It’s a move that’s been welcomed across the board, with the Australian Mining Safety Journal and Mining Review Africa writing, ‘the new standard is likely to place a greater emphasis on the air quality inside the cabin than previously addressed.’

A recent ISO workshop run by Jeff Moredock, Lead at the ISO Working Group, advertised that the new cabin air standard will ‘Improve operator alertness, create a safer work environment and increase productivity.’

Of course, the big question is how do you properly assess the air quality in your cabin? How can you enforce a new and improved standard if you’re not able to accurately record particulate levels in real time?

New standards in dust monitoring for new ISO standard 23875.

This makes the introduction of new, wearable or in-cab, real-time dust monitoring technology, such as the XD ONE Portable Dust Monitor, so timely.

The XD ONE is low cost, lightweight, easy to use, easy to maintain and 5 times more accurate than other devices. It continually measures every particle from as small as 0.38 to 40 μm. By issuing every operator an XD ONE, they’re constantly reading the air quality in their immediate environment and instantly alerted to any danger.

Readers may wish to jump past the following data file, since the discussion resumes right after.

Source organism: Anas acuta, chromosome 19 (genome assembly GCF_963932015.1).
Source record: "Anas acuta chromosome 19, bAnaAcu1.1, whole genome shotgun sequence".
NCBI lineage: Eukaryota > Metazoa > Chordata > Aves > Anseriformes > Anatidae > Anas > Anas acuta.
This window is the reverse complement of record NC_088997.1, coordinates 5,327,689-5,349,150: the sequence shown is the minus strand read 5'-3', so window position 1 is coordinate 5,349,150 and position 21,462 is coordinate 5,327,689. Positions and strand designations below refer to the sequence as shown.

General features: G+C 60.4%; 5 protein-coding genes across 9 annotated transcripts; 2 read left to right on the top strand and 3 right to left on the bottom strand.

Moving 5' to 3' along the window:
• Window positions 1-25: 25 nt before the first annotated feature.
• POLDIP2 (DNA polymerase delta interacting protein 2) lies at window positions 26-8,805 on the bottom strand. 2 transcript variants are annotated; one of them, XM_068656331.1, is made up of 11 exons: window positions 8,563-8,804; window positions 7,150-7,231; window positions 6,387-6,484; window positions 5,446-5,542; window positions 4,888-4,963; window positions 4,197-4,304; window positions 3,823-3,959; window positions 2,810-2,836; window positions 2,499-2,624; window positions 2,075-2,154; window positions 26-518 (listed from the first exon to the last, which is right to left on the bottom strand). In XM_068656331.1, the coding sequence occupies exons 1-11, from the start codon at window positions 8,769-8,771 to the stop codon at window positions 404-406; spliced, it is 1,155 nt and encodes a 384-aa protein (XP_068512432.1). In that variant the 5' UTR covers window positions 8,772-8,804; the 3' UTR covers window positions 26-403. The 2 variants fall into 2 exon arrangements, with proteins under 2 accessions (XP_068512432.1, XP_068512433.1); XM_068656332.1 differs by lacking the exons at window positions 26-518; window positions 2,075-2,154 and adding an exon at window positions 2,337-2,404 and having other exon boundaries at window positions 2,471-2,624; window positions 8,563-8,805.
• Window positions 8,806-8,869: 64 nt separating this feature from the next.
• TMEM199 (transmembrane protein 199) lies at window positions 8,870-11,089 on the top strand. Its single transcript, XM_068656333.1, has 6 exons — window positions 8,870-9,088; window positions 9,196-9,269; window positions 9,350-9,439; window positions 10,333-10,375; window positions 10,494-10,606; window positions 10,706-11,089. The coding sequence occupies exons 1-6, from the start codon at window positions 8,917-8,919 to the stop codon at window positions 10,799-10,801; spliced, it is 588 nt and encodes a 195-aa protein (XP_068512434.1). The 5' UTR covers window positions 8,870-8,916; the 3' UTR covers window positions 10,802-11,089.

What difference can a real-time personal dust monitor make?

In the past, dust monitors were large, clunky pieces of technology that needed to be placed in an area you expected to be hazardous. This was time consuming and took multiple workers to place, set-up and maintain and was inaccurate and often not in real time. 

As this equipment has developed, it can now be worn by workers to monitor the dust particles in the space directly around their airways.

The XD ONE Portable Dust Monitor also delivers results in real-time, making it an important part of any safety system or process. Dust can be released at any point and isn’t always noticeable. It can also travel long distances on very slight air currents, so the more warning employees have, the better they can react.

Time you took a closer look at real-time operator cabin monitoring?

With new regulations pushing for better safety measures and standards in hazardous workplaces and environments, you need to stay on top of everything. Your workers will also benefit, and this keeps them working for longer.